House of Lords Science and Technology Select Committee’s report:
Ageing: Science, Technology and Healthy Living
An important report on what is happening now and what is predicted to happen in the years ahead. This is a link to the Report and other documents.
A short summary of the Report:
In 2017 the Government identified ageing as one of four Grand Challenges facing society (the others were artificial intelligence, a clean environment and transport and mobility) and this report, which was issued last January, considers how well we are doing in dealing with the growing numbers of older members of society. It identifies many real advances in scientific knowledge of ageing in recent years, but these are not reflected in policy advances. In demography although people are living longer, there are severe and even growing differences in life expectancy between groups in society in terms of income and poverty, environment and housing, and minority ethnic groups. These are reflected in health status and also in the provision of health care. The Covid pandemic has shown us the failure to link health and social care: this has been an ongoing policy failure for at least forty years, and one which successive governments have failed to grasp because it requires committed long-term planning and resourcing. More widely, and again as the pandemic has shown us, there are social issues of loneliness and isolation, and the need for more support for carers.
The Report’s conclusions are not hopeful: ‘Improving healthy life expectation is a vital and worthy ambition, but there has been a lack of leadership and planning for the Ageing Society Grand Challenge mission, resulting in minimal progress. The government should act now to revitalise the mission and utilise opportunities in science, technology and public health to ensure it is achieved.’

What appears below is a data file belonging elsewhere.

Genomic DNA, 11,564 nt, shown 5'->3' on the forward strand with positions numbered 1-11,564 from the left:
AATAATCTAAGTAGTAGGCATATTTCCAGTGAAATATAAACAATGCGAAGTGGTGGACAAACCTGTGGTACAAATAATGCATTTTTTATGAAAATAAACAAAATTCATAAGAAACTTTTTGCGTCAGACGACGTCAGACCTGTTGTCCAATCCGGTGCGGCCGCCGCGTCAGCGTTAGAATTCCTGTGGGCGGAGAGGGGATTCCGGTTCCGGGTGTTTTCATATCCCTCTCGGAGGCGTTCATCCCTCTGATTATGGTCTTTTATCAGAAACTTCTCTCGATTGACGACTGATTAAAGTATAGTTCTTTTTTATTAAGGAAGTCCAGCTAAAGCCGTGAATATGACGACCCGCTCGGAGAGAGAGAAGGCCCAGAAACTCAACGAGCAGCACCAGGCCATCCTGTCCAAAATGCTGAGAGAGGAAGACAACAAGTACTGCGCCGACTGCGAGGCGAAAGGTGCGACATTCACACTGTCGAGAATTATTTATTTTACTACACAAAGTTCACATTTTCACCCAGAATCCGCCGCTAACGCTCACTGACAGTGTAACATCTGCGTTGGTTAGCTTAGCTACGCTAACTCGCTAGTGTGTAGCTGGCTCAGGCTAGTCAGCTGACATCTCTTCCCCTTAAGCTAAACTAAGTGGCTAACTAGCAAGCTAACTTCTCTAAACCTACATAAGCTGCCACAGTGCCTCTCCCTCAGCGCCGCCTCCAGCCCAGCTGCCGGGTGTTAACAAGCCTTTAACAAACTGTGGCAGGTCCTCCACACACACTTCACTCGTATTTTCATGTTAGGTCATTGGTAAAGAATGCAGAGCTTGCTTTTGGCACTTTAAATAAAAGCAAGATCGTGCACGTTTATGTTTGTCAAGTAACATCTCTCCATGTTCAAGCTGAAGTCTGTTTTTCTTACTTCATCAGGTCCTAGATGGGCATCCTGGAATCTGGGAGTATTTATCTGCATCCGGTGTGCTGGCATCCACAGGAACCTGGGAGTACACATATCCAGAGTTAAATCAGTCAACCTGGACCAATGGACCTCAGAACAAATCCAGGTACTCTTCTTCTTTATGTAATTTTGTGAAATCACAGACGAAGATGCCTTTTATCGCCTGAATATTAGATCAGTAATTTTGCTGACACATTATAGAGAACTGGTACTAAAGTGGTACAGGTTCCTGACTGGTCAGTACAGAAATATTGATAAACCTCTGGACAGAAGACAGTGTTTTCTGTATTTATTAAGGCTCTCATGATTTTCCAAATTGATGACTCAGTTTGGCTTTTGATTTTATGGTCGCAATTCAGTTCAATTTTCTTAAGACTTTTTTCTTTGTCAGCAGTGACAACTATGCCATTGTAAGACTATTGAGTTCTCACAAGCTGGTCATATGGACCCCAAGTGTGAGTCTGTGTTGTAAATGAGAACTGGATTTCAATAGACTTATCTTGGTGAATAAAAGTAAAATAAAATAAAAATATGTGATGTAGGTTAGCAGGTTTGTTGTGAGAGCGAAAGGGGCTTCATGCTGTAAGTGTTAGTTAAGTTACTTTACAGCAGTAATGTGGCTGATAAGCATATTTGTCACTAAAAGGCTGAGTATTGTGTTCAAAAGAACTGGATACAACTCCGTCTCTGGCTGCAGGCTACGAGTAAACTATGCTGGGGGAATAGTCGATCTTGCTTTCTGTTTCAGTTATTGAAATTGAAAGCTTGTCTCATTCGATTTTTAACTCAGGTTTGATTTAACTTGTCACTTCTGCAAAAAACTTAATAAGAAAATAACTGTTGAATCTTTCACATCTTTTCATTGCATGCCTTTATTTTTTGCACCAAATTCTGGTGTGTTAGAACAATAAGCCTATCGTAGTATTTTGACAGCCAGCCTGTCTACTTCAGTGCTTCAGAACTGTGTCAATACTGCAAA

Commenting on this, David Jolley, our Chair, says: ‘It is for all of us in all our local church communities to interpret this message in the way we live and behave to each other, to family, friends and strangers – and to seek to support those in positions of influence to direct our national efforts in this light.
Contributions to the discussion were invited and Christians on Ageing submitted written evidence to the Committee:
The fact that people in this country are living longer is unquestioned, but the suggestion that life in the added years is life with disability and suffering (backed by a report from the King’s Fund www.kingsfund.org.uk/publications/whats-happening-life-expectancy-uk), is at odds with figures from the ONS. Their report on Health Expectations at birth and at 65 years in the United Kingdom shows increased life expectation and reduced periods spent in ‘not good health’ in Tables 1, 2, 3 and 4 for the decade 2000-2002 to 2009-11
A great deal of the improvement in life expectation and quality of life at all ages, can be traced to improvements in the environment in which people live, rather than particular technological advances.
Further improvements in both healthy life years and total years lived will be achieved with most certainty by taking advantage of this learning – most obviously illustrated by the reduction in incidence of dementia in those sections of the population of Cambridge, Nottingham and Newcastle where people are better off than they were, but has fallen where there is unemployment and poverty.
Thus we would encourage a continuation in measures to improve education, advice on diet and exercise, and prudent use of advances in medicine. But we would emphasise the benefits which will come from ‘levelling up’ the quality of life available to the poorest and most vulnerable to that of the better off.
This will require: continuing education, taxation which redistributes wealth to achieve something nearer equality, employment policies which give greater security and terms and conditions, housing which is affordable to ordinary people, and support for community activities which help families to work together across the generations. This includes the faith communities
16 September 2019